Shroom bloom

We were headed up our driveway this morning when Kevin stopped the car. He started backing up, and I thought he’d forgotten something. But then he stopped again, and pointed out my window. I looked, and saw our azalea, densely packed with pinky-purple blossoms. Just yesterday it was green.

All over town, colors are popping. I recognize the daffodils and crocuses, but there’s a whole spectrum of everything from white to deep purple that I can’t begin to identify. As far as I’m concerned, though, the best thing to come out of the earth so far this season is dirty brown.

Our shiitakes are blooming!

It was almost a year ago that we drilled about a bazillion little holes in a bunch of oak logs, and filled them with wooden dowels impregnated with shiitake spore. We sealed the holes with wax, left the logs in a shady spot, and waited.

Once the dowels are in the logs, there’s nothing to do. This, for me, is part of the appeal. You can’t weed, or water, or fertilize. All you have to do is wait. The downside, of course, is that all you can do is wait. The mycelium may or may not be colonizing your log, and you’ve got nothing whatsoever to say about it. If you’ve got control issues, shiitakes aren’t for you.

I think that’s what makes it so miraculous when the little brown mushrooms poke through the tree bark. I mean, think about it. All you do is introduce a spore to a length of wood. The spore does the rest – or doesn’t, depending on its mood, various environmental variables, and, for all we know, hemlines.

As we engineer plants and animals with ever more precision, mushrooms are the last bastion of agricultural mystery. Even the varieties we have the best handle on – like shiitakes – are imperfectly understood.

In general, I’m not a big fan of mystery. I believe everything is knowable, and I’d like to know as much of it as possible. If mystery means I get a bumper crop of mushrooms without doing any work, though, I’m all for it.

18 people are having a conversation about “Shroom bloom

  1. I have to admit I'm a tad Jealous, making my own mushroom logs has been something I've been wanting to do for a couple years, but it is always one of those projects that gets put off. I remember about a year ago doing a search on youtube to see what I could find on mushroom growing… Yes I found something, you can pretty much find anything useful and useless on YouTube. My favorite was the Ozark Video Log. It is the videos with the eccentric people that are my favorites!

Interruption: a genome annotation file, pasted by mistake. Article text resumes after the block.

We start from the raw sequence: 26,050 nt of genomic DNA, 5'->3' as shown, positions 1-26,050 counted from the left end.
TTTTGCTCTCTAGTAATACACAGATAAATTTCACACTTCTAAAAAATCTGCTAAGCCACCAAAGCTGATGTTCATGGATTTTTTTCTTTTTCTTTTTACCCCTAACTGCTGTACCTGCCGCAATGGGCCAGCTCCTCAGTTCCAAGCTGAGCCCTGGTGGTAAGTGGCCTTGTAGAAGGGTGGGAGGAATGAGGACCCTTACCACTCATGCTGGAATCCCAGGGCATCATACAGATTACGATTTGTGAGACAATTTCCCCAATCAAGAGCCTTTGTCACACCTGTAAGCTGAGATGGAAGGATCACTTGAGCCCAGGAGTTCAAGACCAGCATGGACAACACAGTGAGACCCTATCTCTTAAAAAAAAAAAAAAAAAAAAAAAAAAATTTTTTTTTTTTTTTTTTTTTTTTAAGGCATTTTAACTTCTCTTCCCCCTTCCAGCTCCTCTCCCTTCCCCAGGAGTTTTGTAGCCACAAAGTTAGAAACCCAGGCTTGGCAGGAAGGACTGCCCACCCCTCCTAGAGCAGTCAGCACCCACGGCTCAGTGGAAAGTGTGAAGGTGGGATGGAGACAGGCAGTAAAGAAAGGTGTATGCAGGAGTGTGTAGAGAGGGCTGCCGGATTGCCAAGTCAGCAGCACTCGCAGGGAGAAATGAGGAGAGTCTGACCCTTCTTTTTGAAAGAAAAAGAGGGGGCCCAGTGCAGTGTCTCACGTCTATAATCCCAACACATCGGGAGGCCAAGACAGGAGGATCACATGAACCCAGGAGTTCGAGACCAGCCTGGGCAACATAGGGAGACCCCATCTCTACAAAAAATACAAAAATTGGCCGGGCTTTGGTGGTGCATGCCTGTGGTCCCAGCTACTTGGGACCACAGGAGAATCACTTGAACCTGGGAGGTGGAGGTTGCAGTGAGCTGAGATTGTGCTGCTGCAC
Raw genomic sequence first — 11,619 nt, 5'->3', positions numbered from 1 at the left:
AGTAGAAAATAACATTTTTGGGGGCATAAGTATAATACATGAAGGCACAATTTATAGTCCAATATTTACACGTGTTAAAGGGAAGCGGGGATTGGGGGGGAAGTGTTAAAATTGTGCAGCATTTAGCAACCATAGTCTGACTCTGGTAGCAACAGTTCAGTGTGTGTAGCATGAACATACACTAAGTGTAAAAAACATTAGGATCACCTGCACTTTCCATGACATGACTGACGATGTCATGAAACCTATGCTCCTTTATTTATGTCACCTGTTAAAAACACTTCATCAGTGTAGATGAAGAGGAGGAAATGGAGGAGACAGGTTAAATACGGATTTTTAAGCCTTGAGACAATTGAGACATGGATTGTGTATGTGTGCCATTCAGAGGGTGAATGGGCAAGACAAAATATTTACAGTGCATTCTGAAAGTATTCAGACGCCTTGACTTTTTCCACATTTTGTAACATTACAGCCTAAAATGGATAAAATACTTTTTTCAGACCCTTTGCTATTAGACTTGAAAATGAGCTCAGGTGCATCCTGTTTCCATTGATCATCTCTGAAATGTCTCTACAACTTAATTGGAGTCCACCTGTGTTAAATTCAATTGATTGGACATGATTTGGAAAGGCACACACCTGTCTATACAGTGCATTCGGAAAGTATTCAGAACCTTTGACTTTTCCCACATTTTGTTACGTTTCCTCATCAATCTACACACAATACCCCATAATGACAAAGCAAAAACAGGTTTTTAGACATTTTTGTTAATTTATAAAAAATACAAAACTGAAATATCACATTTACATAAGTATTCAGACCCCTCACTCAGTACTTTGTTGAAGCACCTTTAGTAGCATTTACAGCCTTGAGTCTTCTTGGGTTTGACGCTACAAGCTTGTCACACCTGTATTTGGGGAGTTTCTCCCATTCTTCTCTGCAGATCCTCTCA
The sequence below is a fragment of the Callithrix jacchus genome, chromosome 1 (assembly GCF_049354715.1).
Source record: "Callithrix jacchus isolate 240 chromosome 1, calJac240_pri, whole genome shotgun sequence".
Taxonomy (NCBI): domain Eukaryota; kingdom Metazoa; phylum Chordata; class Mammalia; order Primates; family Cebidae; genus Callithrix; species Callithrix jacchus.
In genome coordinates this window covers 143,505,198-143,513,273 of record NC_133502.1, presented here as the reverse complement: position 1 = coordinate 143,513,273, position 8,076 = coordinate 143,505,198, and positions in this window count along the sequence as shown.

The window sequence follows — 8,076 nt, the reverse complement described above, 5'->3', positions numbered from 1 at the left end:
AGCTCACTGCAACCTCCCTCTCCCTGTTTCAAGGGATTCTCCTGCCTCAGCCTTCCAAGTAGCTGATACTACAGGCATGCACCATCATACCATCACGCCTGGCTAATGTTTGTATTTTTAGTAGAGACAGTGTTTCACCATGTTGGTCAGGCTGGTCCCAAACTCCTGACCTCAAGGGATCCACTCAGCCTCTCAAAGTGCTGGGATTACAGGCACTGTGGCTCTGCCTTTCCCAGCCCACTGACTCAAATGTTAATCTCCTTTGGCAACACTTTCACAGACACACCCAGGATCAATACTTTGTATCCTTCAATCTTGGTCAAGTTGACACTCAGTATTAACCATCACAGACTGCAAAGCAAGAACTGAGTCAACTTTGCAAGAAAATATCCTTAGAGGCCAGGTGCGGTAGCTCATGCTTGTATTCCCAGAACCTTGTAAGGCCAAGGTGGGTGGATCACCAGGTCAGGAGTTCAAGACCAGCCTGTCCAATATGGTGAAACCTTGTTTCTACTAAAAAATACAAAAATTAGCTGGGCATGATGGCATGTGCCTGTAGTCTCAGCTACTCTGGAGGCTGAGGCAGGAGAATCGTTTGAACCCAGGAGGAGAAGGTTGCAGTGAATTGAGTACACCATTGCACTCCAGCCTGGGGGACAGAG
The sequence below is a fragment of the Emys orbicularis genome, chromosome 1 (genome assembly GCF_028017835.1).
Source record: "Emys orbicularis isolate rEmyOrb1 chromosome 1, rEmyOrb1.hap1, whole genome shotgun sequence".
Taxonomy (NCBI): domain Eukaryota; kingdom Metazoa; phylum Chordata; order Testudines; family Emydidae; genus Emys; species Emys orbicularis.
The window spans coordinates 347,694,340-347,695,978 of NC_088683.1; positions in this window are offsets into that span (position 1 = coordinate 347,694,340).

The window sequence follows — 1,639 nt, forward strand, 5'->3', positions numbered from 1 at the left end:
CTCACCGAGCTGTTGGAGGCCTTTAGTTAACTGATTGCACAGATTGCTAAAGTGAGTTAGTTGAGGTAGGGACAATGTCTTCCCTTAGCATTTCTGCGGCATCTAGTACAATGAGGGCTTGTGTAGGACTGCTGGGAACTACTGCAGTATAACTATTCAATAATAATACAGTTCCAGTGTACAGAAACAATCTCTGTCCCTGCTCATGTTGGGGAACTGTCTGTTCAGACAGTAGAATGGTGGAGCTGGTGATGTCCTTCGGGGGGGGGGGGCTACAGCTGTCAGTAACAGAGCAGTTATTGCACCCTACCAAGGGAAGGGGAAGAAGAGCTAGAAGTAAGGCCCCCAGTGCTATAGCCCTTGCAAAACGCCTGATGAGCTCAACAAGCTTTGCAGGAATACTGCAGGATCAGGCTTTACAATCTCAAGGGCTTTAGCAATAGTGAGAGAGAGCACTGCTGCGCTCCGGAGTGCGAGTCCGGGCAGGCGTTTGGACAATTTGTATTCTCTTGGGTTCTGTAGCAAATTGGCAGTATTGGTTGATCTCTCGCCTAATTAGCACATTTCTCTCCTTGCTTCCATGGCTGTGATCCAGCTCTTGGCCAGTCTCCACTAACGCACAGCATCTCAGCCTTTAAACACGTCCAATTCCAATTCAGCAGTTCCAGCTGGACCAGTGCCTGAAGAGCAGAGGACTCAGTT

2. Hey Tamar- have you seen the Paul Stamets video on the TED Awards site? He will really blow your mind on what mushrooms can do, and this thing is pretty fascinating.

  3. I am so jealous! I once grew shitakes on a log in my basement – pretty cool, but it didn't last very long and the crop was relatively small (delicious though). We never stay in one place for long enough for longer term gardening projects – I'm dreaming of settling down somewhere and being able to create a productive kitchen garden. But it's just a dream for now!!

  4. Is there something going on with the comments on your blog? The older posts seem to say there are comments at first but when the page fully loads they almost all disappear. I wondered if its a bug or a problem at my end.

  5. Hi guys. We've just switched to a new commenting system called Intense Debate. Your old comments are being imported, but with such a prolific blog (over 600 posts!) it takes a little time. You'll see them back. In the meanwhile, we've introduced this new system because it has some neat features. You can now be notified of follow up comments, you can reply by email, and rate comments. Of course, for those that prefer the old way, you can just keep doing exactly what you were doing before.

  6. Also, my name and e-mail address no longer appear on the comment form and must be reentered each time. BTW, I'm Tamar's mom, not Sarah's–known as beachnitpicker until Tamar outed me.

  7. As soon as the system in fully in place, you'll be able to log in once and the system will hold onto it for you in the future. OR… you can just post as a guest. But now, people can see not just what you've commented on this post, but if they like what you said, can see what else you've commented on.